All through my life, my family has been competitive.
My dad was really the worst. It didn’t matter if it was playing a card game or a kickball game in the backyard, he was the best at talking trash and wanted to win.
My parents were both into exercise and fitness.
For as long as I can remember, my dad has played softball and is on really competitive teams that travel all around the U.S. playing in national tournaments.
My mom was always a runner and competed in half-marathons and ran the Chicago marathon.
Both my parents set the example of exercise and competition as a part of daily life.
My brother, Todd Koleszar, also does triathlons and is training for Ironman Louisville.
He and I talk every day, and while I’m not fast enough to keep up with him, we are in constant competition.
While I’m down here in Dallas visiting my brother, we have done some workouts together.
It’s been a really great time. But I’d be lying if I said there was no competition between us.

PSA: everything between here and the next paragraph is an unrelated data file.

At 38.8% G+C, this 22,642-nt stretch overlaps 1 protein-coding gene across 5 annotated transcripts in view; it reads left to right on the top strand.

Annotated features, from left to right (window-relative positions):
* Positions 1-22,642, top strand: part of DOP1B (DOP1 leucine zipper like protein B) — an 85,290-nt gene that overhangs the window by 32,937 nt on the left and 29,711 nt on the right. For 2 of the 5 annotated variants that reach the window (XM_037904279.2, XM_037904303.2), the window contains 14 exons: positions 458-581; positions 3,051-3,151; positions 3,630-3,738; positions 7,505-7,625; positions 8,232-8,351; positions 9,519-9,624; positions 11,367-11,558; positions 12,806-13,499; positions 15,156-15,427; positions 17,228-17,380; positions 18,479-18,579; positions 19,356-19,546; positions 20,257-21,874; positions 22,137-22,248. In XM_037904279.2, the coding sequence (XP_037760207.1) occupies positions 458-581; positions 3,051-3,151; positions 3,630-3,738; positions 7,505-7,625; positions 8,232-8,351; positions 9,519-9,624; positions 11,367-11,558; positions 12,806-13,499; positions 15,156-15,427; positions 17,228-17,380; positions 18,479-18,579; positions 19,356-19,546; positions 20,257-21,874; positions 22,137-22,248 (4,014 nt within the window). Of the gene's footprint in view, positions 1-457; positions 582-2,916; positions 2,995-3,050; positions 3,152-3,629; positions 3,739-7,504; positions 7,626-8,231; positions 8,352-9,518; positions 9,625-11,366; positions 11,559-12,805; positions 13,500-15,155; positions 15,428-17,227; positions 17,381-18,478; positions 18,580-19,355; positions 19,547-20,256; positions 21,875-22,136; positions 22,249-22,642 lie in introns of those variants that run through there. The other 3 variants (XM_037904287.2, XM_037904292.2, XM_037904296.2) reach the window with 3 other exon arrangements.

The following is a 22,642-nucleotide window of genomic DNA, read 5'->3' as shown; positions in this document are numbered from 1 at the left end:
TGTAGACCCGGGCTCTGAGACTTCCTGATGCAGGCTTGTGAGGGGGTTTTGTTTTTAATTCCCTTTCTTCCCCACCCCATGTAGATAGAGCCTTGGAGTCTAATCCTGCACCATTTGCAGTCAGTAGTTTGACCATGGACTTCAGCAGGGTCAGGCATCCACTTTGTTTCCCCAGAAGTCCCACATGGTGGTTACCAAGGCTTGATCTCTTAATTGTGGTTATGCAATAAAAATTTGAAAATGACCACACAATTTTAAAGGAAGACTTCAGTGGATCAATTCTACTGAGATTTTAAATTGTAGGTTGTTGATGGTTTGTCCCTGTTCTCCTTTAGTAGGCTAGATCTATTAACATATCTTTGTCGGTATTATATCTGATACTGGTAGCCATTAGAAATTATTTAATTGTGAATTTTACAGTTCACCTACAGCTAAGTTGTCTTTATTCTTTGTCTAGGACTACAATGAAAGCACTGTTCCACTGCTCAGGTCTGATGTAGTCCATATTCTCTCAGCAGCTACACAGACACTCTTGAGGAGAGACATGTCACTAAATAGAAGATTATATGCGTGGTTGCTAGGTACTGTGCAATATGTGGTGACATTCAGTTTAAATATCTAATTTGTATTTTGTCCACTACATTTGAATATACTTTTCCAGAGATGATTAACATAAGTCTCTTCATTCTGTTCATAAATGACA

Just recently we rode intervals around White Rock Lake, near where Todd lives.
He is a lot faster than me on the bike, but I did my best to push as hard as I could to stay behind him on the intervals. I couldn’t keep up with him through the first three tries, but finally through the last interval I pushed hard enough to ride the entire four minutes right behind him.
It’s that fun unspoken competition that helps me improve.
While training at home, I’ve recently begun using Strava. Strava is a program/app that uses your data from runs and rides and allows you to compare your data to your friends.
There are segments on rides called “King or Queen of the Mountain” when you ride hills or certain segments.
My friends and I have been keeping track of where all of the different segments are, and you can tell when we are getting close to one.
Everyone kind of quiets down and starts to get mentally ready. As soon as we get there, we all take off.
We ride as hard and fast as we can to try to beat each other or set “personal records.”
I’ve really been improving my cycling and am “Queen of the Mountain” on three or four different Strava segments. It’s also fun to compete with the guys.
I am starting to be a little competition for them, and now I’m working really hard to beat them. All of this competition is really just second nature to me but is really helpful in pushing myself harder to improve for Ironman Louisville.
Stacey Parisi is a Seymour native and resident. Her columns will appear regularly in The Tribune as she trains to compete in Ironman Louisville 2015. Send comments to firstname.lastname@example.org.